Question: I am 8 years old. Some of my little friends say there is no way an eight-lane toll road can be built inside a levee flood zone. But the bullies say “sure it will fit, now shut up and don’t ask so many questions.”  Papa says, “If you see it in D Magazine, and it is written by the ghost of the long-dead city founder, it’s so.” Please tell me the truth, is there going to be an eight-lane toll road inside the majestic Trinity? —Virginia

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Mayor Rawlings Implies Trinity Toll Road Opponents Don’t Respect Democracy

Tod Robberson just posted about a 90-minute meeting the Morning News editorial board had today with Mayor Mike Rawlings and city council members Vonciel Jones-Hill and Rick Callahan about the Trinity Parkway. Rawlings said he takes umbrage when people characterize his position on the road as unclear, so he wanted to leave no doubt where he stands: “The more I study it, the firmer my feet get in the concrete about this being an important thing for the city of Dallas.”

Rawlings repeated the oft-used argument of proponents that the votes of Dallas have twice approved this project, never minding the fact that many of those voters thought what they were going to get involved things like sailboats majestically traveling across picturesque lakes and other campaign images of the Trinity park project that will likely never be.

“What voters voted on has not changed. … The bigger question there is really respect for the rule of law and respect for democracy,” Rawlings said.

So toll road proponents are both anarchists and racists, apparently.

Meanwhile Robberson decries “scare tactics” on both sides of the debate. He buys the claims of Rawlings and other supporters that the road will yield positive economic benefits to the people of southern Dallas:

If Rawlings, Hill and other proponents stick to the basic arguments about economic impact and the positive impact on the lives of working people in southern Dallas, they will win the day. If they go that other route, this debate is going to get really nasty and threatens to widen this city’s already sizable racial gap. My advice: Just don’t go there.

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Potable Groundwater and the Excruciating Business of City Bureaucracy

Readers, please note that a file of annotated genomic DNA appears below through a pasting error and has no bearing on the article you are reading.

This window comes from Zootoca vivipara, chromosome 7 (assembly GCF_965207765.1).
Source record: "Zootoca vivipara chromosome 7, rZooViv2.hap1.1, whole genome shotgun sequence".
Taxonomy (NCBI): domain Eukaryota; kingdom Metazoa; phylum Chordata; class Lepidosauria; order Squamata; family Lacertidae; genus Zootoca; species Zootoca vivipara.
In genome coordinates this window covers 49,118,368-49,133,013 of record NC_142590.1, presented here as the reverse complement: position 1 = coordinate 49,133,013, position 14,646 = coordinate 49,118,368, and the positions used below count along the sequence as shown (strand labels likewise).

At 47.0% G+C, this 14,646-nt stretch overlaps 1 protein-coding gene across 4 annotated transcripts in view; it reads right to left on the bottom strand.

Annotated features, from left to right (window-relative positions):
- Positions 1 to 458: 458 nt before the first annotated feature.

This morning a St. Paul Place corner-office-dwelling FrontBurnervian passed along a public meeting notice he received at his Uptown condo. It concerns a request by a McKinney Avenue landowner to have the city officially prohibit the use of groundwater found below property between Leonard and Fairmount streets.

You see, about 28-30 feet down is a “perched shallow groundwater unit” that’s been affected by the chemical compound benzene at an unsafe level, so the water shouldn’t be considered potable. The contamination apparently was slowly released over time from the tank system of the Shell gas station right across Leonard.

Because this magazine-founding FrontBurnervian lives within a half-mile of the site, he had to be invited to a public hearing scheduled for December 29 at Reverchon Recreation Center. It amused him that such a formality was necessary since who in the neighborhood was going to argue that the water should be considered potable? Who’s going to want to drill a well in Uptown Dallas anyway?

I shared in his amusement, so I set about trying to determine what possible sense there could be in such municipal requirements.

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Why Dallas Is Allowed to Ruin a Park With a Highway

In an Unfair Park post this morning explaining why it’s difficult for him to trust Trinity toll road proponents because of all the lies that have been told about the proposed highway and the adjacent park, Schutze recounts how our elected officials (most prominently former Mayor Tom Leppert and Senator Kay Bailey Hutchison) created a special exemption just to make the project possible:

In 2010 when Republicans were filibustering President Obama’s defense spending bills — when defense bills were hard-fought battles in the congress, in other words — Leppert persuaded Hutchison to do some last-minute legislative sleight-of-hand with a defense spending bill that was about to finally get passed. She stuck two “riders” on that bill, provisions of little interest to anybody outside of Dallas, which received scant news coverage even here except in this newspaper.

Those riders said the Trinity River in Dallas was exempt from Section 4(f) of the act. A current U.S. Department of Transportation online publication explains that the FHWA is required by Section 4(f) to put “a thumb on the scale” in favor of park land wherever a highway touches a park, either by running along its edge or by cutting through its middle. Proponents can’t merely argue that a route that harms park land is the cheapest alternative, and, in fact, the FHWA must seriously consider any alternative that would spare the park.

That is the law everywhere in America but in Dallas and along the Trinity River, thanks to Hutchison and Leppert. At the time, Dallas City Manager Mary Suhm said the exemption was only for impacts to historic sites (as if that were a good thing). But we quoted people saying her statement was untrue, that the effect of the riders was so broad that they denuded the toll road project of all of the protective requirements of Section 4(f).